New Delhi: After battling the worst flood disaster in Kerala the state is now fearing break out of epidemics.
Health experts say as the flood water recedes, the state may have to cope with waterborne and vectorborne diseases such as cholera, typhoid, malaria, hepatitis and other fevers.
"Most houses are submerged and the people are living in relief camps where it is very difficult to maintain hygiene. So, there are chances of getting infected by typhoid, cholera, diarrhea, hepatitis A and E," said Ashok Grover, Internal Medicine, Max Super Speciality Hospital, Vaishali.
According to the directorate of health services (DHS), Kerala, the state has already recorded 846 cases of dengue fever, 191,945 cases of acute diarrhea disease (ADD), 518 cases of malaria, 34 cases of chikungunya and 225 cases of leptospirosis (infection from animals).
"Stagnant water is the source of mosquitoes and other insects. Diseases like malaria and dengue don't take much time to spread in relief camps," said Amitabh Parti, Additional Director, Internal Medicine, Fortis Memorial Research Institute.
The health experts also warn that not just waterborne and vectorborne diseases, other diseases such as skin allergies, ENT problems and conjunctivitis may also emerge.
Fever, chills, abdominal pains, vomiting, diarrhea, severe dehydration and fatigue are some of the early symptoms for both waterborne and vectorborne diseases.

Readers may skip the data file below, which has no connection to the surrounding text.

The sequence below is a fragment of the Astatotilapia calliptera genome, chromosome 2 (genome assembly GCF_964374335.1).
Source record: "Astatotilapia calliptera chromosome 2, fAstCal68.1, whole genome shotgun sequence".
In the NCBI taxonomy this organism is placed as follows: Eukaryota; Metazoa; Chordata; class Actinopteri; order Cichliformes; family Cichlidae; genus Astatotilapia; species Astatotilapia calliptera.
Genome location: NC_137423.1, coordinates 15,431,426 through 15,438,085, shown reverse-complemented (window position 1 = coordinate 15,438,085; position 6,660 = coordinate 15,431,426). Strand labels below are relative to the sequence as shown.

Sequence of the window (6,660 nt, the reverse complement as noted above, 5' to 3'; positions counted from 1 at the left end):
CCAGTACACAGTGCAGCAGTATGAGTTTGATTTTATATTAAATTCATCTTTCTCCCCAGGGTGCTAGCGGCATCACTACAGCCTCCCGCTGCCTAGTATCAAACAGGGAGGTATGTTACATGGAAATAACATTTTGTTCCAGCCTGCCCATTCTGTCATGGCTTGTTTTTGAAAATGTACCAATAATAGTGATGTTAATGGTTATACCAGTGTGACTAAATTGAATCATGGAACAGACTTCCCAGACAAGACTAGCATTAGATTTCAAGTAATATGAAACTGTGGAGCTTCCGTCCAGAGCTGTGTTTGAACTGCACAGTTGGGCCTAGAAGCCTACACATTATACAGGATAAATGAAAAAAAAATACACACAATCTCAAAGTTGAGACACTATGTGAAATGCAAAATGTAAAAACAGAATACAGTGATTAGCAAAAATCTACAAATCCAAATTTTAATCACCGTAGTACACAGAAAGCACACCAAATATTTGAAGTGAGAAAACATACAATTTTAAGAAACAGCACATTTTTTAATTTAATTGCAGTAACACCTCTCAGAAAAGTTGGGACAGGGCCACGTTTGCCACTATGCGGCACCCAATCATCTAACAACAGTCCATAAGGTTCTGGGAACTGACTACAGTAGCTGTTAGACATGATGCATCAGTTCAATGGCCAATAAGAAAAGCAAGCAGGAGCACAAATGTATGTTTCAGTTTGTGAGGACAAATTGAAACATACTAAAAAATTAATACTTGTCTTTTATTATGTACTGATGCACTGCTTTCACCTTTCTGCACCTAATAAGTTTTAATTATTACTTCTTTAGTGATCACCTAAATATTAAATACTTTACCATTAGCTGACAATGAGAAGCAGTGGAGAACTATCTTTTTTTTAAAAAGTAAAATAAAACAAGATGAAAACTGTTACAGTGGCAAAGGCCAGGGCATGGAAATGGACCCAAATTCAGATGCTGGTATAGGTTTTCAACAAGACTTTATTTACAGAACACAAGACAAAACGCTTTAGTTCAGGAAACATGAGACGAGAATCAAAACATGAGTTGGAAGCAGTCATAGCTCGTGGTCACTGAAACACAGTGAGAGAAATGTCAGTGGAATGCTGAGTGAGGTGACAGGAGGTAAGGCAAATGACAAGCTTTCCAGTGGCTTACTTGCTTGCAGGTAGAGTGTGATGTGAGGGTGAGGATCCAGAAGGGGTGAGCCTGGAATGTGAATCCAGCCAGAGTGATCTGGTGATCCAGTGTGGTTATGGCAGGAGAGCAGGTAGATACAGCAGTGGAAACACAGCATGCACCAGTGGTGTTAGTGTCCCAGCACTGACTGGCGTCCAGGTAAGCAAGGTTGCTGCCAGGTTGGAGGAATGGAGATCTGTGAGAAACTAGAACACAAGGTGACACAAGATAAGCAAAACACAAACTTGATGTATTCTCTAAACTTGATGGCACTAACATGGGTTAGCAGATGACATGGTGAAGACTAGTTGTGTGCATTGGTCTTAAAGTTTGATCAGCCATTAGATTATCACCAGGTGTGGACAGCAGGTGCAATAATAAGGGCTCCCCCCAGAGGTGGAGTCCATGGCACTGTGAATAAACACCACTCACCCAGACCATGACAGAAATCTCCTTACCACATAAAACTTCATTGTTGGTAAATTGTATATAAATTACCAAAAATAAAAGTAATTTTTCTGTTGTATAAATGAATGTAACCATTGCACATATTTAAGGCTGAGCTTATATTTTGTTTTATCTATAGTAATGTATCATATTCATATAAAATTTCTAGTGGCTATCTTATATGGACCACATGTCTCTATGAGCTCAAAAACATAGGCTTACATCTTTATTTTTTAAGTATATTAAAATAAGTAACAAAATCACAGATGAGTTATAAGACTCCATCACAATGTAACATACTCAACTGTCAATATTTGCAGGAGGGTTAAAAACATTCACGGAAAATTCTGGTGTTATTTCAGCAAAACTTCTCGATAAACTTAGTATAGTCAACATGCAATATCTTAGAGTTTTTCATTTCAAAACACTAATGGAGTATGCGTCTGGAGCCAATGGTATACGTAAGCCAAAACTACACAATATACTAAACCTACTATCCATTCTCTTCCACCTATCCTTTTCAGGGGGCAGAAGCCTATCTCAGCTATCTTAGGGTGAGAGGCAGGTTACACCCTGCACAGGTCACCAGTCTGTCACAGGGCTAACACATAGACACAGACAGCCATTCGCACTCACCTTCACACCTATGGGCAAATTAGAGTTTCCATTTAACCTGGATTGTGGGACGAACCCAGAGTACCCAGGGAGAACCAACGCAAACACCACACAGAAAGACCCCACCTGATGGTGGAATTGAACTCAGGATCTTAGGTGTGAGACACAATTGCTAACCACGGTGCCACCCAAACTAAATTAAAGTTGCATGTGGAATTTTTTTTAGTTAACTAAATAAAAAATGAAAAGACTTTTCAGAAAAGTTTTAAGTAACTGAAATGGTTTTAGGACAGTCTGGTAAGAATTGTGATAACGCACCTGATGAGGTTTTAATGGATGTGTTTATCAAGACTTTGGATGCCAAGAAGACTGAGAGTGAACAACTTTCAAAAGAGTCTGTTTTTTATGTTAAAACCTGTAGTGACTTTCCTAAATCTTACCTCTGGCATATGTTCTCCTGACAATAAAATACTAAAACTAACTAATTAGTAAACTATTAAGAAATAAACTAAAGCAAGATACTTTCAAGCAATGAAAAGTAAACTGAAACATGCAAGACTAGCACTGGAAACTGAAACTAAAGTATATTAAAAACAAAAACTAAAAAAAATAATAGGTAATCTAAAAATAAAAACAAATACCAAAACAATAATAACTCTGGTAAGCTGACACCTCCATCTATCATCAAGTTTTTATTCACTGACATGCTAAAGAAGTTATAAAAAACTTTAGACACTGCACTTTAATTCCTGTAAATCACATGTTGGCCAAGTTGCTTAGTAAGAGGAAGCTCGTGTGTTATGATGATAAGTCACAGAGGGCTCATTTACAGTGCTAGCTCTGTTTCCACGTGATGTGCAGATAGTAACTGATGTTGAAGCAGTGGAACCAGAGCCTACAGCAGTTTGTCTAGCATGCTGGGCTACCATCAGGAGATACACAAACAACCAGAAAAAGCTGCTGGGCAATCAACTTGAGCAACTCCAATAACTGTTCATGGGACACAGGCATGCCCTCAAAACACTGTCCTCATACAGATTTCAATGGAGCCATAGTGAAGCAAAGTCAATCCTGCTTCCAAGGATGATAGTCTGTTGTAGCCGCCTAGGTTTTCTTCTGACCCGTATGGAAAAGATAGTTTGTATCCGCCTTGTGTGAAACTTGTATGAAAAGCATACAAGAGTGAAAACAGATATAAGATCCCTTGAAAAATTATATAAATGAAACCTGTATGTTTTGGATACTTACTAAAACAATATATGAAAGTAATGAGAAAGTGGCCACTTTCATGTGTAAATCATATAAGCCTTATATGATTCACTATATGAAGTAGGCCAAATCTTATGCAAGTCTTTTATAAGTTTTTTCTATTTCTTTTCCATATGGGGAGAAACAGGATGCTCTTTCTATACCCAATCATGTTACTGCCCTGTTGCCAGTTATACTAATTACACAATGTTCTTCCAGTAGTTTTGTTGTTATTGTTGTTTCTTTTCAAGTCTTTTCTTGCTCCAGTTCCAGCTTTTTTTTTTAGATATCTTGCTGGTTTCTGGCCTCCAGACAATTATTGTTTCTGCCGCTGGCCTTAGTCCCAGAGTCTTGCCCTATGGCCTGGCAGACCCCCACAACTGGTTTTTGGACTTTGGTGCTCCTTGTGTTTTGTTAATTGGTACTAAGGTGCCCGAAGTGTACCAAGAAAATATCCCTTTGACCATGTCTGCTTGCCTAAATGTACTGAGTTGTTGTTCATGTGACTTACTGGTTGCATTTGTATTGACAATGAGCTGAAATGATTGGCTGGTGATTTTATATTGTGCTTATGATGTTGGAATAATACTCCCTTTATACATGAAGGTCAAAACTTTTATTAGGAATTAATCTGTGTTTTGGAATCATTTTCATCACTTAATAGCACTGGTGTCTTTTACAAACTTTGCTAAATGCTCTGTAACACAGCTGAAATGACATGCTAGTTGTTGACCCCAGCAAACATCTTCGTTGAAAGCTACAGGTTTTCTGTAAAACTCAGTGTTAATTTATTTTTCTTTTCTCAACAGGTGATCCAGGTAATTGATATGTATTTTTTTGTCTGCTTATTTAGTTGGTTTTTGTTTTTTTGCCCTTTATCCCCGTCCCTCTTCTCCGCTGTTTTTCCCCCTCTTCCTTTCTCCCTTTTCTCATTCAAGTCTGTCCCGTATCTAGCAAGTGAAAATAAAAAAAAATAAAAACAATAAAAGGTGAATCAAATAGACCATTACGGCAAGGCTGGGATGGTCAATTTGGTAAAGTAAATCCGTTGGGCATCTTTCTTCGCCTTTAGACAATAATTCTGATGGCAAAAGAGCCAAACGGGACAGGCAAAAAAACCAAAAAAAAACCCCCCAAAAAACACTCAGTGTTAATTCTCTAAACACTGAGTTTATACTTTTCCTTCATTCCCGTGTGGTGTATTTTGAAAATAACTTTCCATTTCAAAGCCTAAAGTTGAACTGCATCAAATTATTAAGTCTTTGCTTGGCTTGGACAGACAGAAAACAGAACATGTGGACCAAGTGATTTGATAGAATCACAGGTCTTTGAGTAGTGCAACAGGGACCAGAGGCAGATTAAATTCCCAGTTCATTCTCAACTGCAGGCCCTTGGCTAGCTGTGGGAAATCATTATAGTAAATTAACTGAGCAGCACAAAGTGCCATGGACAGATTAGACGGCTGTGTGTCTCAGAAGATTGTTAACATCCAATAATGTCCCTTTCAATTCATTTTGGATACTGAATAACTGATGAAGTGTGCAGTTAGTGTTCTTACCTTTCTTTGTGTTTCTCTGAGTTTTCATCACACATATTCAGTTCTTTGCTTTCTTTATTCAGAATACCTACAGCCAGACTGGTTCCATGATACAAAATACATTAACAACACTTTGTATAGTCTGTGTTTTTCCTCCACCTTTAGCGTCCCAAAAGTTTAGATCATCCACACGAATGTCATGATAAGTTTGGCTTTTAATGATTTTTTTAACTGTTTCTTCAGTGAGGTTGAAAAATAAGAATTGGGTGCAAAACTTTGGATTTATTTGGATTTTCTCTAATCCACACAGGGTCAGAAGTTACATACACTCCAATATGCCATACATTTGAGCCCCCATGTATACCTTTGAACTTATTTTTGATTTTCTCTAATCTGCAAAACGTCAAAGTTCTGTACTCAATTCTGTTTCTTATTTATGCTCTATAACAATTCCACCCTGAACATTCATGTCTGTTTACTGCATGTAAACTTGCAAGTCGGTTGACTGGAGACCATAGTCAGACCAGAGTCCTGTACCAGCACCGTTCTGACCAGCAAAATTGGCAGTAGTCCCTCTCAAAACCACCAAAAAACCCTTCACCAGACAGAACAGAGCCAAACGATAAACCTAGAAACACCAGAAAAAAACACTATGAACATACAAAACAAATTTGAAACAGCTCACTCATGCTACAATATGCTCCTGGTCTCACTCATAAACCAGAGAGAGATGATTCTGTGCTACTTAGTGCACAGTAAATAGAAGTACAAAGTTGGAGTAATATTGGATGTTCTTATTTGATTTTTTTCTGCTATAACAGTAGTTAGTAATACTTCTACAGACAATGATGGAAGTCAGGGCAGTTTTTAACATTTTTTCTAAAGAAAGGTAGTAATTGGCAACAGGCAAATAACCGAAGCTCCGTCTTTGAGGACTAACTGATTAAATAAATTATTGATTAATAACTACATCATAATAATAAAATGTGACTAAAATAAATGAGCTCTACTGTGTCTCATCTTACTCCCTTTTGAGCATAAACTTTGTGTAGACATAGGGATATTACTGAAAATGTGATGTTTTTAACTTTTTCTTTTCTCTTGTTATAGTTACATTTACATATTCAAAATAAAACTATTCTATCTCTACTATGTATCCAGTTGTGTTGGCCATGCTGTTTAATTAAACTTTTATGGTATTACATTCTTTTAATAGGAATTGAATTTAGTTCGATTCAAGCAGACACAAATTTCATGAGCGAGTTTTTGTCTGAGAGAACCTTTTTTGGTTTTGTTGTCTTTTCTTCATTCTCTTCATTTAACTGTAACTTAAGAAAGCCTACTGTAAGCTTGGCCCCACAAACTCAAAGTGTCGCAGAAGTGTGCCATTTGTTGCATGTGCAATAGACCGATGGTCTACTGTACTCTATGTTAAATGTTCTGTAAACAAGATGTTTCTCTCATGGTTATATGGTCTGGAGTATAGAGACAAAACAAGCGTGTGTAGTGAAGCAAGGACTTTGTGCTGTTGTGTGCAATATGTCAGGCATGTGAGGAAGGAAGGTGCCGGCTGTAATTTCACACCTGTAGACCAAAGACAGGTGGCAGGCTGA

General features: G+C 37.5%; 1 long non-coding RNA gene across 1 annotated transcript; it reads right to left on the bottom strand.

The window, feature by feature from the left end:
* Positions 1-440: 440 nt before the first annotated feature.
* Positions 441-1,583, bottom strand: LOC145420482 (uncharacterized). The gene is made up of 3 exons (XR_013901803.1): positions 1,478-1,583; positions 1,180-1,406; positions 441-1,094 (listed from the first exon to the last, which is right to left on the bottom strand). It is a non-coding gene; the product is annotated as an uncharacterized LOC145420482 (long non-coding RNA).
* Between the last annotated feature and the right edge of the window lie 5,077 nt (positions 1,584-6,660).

"Such illnesses can be controlled before turning into major epidemics by maintaining hygiene in the relief camps. No raw fruit or food should be consumed. It is better to eat only well-cooked food. However, maintaining hygienic conditions in such an atmosphere is difficult," Parti said.
"Washing hands is a must. Also consuming more fluids is recommended to resist falling prey to the epidemic-prone diseases. One must take ORS and other liquids such as fresh lime and coconut water," Grover said.
The doctors recommend medicines only after medical tests.
As a preventive step, the Ministry of Health and Welfare is also taking measures to combat communicable disease.
According to the ministry, it has already set up 3,757 medical camps in Kerala and shared health advisories on infectious diseases.
"While no outbreak of any communicable disease has been reported, health experts warn that once floodwater recedes, the environment will become conducive to epidemic diseases," said the ministry on Sunday.
The Health Ministry said it has also sent the first batch of 90 types of medicines as requested by the state.